Arguing that citizens of Washington, D.C., live without basic American rights, two respected Washington journalists show how the country's capital contains huge and often vicious contradictions and devastating race, class, and power problems.
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Two veteran Washington journalists offer a vigorous and resonant portrait of the 30-year decline and polarization of our capital. Jaffe (of Washingtonian magazine) and Sherwood (of WRC-TV, formerly of the Washington Post) tell their story in episodic sketches, covering the city's historic caste system among blacks, the rise of community organizer (and, later, mayor) Marion Barry during the War on Poverty, and the shift of power to blacks after the traumatic 1968 riots. The authors criticize the long-standing federal stranglehold on the district, as well as the Post's ignorance of black Washington, but their major culprit is ``Boss Barry,'' who emerged in his second mayoral term (1982-6) as a betrayer of the biracial coalition that first elected him. Barry's failures were legion: political spoils for a narrow group of adventurers such as profiteer-from-the-homeless Cornelius Pitts; a top aide turned embezzler; a police department in disarray; a downtown that boomed as other neighborhoods crumbled. His defiance of the black bourgeoisie and the white power structure preserved his popularity among blacks, and when he was arrested on drug charges in 1990--an episode recounted in telling detail--his lawyer successfully argued that the government was out to get him. After serving a six-month jail term for one misdemeanor, Barry began a comeback as council member from the city's poorest ward. The authors criticize the current mayor, reformer Sharon Pratt Kelly, as out of touch, and warn that federal receivership for Washington is as likely as full home rule and statehood. Reliance on dialogue-rich scenes sometimes sacrifices depth for drama, but this is a memorable and disturbing reminder of much unfinished urban business. -- Copyright ©1994, Kirkus Associates, LP. All rights reserved.From Library Journal:
Journalists Jaffe and Sherwood, long-time Washington, D.C., residents, have covered that city's politics for many years. Their book is based on interviews with over 200 people (but not former mayor Marion Barry) and a variety of other sources, including congressional hearings and reports, police and court records, and journalistic accounts. While the book traces the history of the city from the Civil War to the present, its central reference point is the 1992 murder of Tom Barnes, a young intern for Alabama senator Richard Shelby, a few blocks from the Capitol and the racial turmoil that arose when the senator questioned the ability of the largely African American government to run the city. Tracing former mayor Barry's career from his civil rights activism to his drug conviction, the authors provide a highly unflattering portrait of his weaknesses for sex, drugs, and political corruption. For them, Barry symbolizes both the tension between civil rights activists and Washington's African American middle class and the promise and subsequent failure of the social programs of the 1960s. Of interest to scholars of civil rights history, urban history, and political science; recommended for academic and larger public libraries.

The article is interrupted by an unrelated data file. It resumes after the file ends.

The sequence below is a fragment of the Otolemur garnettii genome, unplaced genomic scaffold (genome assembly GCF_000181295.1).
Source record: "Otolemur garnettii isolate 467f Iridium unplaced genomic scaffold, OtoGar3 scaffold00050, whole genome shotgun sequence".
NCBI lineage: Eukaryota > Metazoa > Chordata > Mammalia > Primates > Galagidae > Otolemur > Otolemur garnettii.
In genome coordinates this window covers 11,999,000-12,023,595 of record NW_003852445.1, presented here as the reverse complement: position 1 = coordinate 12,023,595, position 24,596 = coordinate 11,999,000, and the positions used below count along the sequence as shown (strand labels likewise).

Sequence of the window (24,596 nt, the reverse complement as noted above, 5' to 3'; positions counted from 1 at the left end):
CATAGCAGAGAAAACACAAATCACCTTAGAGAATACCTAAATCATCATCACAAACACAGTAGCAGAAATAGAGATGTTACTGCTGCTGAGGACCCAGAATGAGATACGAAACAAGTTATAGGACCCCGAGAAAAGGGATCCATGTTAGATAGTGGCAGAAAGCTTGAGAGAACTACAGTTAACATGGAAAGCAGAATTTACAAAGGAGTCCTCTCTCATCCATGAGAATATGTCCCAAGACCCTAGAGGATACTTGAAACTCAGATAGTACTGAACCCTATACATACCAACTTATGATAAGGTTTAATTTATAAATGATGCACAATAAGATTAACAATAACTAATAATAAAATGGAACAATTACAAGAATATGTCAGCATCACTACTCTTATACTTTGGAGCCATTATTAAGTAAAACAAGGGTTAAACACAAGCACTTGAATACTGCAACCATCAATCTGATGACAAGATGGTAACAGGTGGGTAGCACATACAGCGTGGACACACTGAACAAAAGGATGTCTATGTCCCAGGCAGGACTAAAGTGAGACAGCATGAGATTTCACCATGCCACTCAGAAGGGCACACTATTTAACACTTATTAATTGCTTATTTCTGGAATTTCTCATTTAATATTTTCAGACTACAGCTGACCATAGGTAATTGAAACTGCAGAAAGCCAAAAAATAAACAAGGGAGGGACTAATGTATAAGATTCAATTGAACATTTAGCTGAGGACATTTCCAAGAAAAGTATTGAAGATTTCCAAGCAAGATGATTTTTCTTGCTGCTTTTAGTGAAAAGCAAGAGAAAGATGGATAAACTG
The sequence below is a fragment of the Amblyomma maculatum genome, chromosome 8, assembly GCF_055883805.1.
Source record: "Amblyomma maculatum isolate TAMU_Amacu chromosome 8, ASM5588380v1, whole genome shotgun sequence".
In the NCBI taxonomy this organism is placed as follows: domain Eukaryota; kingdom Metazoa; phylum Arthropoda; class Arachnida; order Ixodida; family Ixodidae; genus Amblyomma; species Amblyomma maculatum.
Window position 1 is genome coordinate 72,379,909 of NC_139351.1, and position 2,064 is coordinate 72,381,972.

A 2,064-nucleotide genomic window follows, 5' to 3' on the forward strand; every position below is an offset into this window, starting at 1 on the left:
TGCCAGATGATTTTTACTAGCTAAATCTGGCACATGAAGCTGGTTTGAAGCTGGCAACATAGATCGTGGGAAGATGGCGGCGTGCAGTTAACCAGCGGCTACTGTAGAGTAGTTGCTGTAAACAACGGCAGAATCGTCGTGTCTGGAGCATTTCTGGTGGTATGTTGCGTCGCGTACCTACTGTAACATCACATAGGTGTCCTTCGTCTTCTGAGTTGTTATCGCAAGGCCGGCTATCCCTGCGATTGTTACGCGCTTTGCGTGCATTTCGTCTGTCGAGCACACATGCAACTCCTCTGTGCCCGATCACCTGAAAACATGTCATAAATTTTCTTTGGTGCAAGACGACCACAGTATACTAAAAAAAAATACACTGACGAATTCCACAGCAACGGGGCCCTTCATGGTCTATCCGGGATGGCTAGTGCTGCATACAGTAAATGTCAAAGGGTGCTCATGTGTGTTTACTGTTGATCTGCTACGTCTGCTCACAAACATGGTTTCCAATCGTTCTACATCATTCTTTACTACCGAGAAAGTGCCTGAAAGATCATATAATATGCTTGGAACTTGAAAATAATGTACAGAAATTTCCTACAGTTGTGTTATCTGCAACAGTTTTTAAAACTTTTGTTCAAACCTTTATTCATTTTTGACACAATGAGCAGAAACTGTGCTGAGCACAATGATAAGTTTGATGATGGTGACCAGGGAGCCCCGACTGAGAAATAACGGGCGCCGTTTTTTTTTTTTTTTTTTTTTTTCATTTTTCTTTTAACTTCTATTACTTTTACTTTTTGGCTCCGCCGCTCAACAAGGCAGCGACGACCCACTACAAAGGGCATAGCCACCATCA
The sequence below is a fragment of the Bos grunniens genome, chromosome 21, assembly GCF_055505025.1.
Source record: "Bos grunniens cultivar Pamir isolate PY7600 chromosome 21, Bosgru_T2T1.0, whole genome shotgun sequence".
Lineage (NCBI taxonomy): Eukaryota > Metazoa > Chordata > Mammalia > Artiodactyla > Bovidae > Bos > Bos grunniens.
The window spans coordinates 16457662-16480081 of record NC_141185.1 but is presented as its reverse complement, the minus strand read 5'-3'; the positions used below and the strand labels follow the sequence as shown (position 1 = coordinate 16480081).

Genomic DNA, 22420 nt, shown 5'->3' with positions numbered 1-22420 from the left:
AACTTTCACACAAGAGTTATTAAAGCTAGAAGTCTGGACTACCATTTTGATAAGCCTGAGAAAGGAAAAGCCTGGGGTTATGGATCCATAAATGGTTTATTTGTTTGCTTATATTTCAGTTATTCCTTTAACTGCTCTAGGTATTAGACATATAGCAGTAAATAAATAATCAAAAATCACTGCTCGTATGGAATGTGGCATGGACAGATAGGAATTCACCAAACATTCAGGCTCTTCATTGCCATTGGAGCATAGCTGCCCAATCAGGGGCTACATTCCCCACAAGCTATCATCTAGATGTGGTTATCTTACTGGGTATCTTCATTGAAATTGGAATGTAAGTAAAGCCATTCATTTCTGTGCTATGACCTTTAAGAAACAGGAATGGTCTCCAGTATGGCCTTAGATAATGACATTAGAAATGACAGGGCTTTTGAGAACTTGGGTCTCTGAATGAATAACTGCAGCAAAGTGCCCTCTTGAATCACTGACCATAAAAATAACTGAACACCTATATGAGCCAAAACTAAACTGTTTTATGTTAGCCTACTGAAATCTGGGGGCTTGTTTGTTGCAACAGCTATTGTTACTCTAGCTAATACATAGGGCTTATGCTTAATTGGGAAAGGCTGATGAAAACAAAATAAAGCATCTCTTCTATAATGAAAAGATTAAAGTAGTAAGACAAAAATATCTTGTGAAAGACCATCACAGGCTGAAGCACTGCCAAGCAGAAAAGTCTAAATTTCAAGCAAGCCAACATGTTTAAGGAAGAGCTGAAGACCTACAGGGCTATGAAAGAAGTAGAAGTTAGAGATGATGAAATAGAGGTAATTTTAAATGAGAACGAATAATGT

William Waugh Jr., Georgia State Univ., Atlanta
Copyright 1994 Reed Business Information, Inc.
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Book Description Simon & Schuster, 1994. Hardcover. Book Condition: New. Bookseller Inventory # DADAX0671768468
Book Description Simon & Schuster, 1994. Hardcover. Book Condition: New. Never used!. Bookseller Inventory # P110671768468
Book Description Simon & Schuster, 1994. Hardcover. Book Condition: New. Brand New!. Bookseller Inventory # VIB0671768468
Book Description Simon & Schuster. Hardcover. Book Condition: New. 0671768468 New Condition. Bookseller Inventory # NEW7.0251776